Reduced Abdominal Adiposity and Improved Glucose Tolerance in Growth Hormone-Treated Girls with Turner Syndrome

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Individuals with Turner syndrome (TS) are at increased risk for impaired glucose tolerance and diabetes mellitus. It is unknown whether pharmacological GH treatment commonly used to treat short stature in TS alters this risk.


Our objective was to compare adiposity and glucose tolerance in GH-treated vs. untreated girls with TS.


In a cross sectional study, GH-treated girls with TS (n = 76; age 13.6 ± 3.7 yr) were compared to girls with TS that never received GH (n = 26; age 13.8 ± 3.5 yr). Protocol studies took place in the NIH Clinical Research Center from 2001-2006 and included oral glucose tolerance tests, body composition analysis by dual-energy x-ray absorptiometry, and abdominal fat quantification by magnetic resonance imaging. GH was not given during testing.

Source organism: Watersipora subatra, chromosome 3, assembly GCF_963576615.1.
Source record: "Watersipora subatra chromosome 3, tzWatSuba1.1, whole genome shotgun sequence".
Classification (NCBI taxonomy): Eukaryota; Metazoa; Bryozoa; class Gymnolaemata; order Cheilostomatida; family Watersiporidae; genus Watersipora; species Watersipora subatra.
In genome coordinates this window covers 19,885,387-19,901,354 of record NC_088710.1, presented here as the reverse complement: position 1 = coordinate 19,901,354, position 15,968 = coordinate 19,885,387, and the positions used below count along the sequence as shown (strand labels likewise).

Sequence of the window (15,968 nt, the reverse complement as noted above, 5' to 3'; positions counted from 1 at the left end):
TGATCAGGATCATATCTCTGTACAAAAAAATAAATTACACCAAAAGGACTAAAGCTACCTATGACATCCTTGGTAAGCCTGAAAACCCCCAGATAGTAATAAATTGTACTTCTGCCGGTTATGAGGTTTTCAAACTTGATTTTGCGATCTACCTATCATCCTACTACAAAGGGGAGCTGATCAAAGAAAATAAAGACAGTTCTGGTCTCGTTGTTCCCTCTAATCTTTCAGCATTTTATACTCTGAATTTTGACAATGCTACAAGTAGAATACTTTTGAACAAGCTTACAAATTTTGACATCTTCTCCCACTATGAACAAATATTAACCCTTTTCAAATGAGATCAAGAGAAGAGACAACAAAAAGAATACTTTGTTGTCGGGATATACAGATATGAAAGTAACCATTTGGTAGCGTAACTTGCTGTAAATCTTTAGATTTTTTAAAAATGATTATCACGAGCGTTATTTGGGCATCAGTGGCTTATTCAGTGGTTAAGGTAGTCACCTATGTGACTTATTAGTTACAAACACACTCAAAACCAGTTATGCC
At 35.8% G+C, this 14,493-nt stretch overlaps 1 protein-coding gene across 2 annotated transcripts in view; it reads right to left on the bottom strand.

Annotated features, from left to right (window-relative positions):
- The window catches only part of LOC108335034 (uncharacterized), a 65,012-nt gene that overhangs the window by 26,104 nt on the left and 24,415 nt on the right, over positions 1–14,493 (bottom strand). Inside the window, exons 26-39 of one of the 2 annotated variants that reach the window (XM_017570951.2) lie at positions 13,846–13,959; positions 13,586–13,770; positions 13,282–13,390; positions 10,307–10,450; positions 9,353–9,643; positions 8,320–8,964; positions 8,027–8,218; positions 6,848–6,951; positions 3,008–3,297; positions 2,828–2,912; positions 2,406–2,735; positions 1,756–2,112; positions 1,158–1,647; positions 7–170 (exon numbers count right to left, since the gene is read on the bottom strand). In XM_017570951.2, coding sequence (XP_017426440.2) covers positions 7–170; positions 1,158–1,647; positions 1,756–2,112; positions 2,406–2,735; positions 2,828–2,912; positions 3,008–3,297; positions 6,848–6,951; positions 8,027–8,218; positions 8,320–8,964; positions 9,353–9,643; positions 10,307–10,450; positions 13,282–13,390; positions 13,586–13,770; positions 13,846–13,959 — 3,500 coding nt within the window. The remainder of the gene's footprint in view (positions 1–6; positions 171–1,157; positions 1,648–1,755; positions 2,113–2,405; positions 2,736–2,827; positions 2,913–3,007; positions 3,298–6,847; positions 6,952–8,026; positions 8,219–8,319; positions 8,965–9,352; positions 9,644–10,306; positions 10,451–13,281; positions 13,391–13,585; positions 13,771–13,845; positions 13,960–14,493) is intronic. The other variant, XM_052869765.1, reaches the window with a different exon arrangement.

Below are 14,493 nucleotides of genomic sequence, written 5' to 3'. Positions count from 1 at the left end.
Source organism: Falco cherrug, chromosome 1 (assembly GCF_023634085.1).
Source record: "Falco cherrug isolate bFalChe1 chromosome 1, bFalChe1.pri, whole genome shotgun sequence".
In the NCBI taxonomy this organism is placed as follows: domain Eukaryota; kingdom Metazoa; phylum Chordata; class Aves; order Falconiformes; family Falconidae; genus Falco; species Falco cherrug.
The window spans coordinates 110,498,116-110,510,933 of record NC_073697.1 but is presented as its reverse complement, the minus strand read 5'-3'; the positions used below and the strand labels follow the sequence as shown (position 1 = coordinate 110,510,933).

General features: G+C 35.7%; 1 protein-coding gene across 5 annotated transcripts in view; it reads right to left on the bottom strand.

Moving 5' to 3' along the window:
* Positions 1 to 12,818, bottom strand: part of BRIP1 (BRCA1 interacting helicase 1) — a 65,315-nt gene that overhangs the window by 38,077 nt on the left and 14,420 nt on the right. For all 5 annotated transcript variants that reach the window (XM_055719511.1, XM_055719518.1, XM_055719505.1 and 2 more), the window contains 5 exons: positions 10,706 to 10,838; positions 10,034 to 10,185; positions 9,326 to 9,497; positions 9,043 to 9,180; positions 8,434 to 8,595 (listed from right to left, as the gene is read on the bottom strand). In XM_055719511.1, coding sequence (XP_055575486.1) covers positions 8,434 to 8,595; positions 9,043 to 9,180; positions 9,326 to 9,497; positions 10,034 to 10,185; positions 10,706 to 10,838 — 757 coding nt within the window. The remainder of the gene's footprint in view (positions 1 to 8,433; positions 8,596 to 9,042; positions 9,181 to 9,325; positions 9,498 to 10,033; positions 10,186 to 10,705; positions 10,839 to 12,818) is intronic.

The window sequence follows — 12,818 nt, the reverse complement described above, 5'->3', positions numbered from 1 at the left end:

Total body fat (35 ± 8 vs. 28 ± 8%, P < 0.0001), sc abdominal fat (183 vs. 100 ml, P = 0.001), and intraabdominal fat (50 vs. 33 ml, P < 0.0001) were significantly greater in untreated girls. Fasting glucose and insulin were similar, but the response to oral glucose was significantly impaired in the untreated group (28 vs. 7% with impaired glucose tolerance, P = 0.006). A specific excess of visceral fat and insulin resistance was apparent only in postpubertal girls that had never received GH. GH-treated girls demonstrated lower adiposity compared with untreated girls for an average of 2 yr after discontinuation of GH.


Abdominal adiposity is significantly lower and glucose tolerance significantly better in GH-treated vs. untreated girls with TS, suggesting that beneficial effects upon body composition and regional fat deposition outweigh transient insulin antagonism associated with GH administration.

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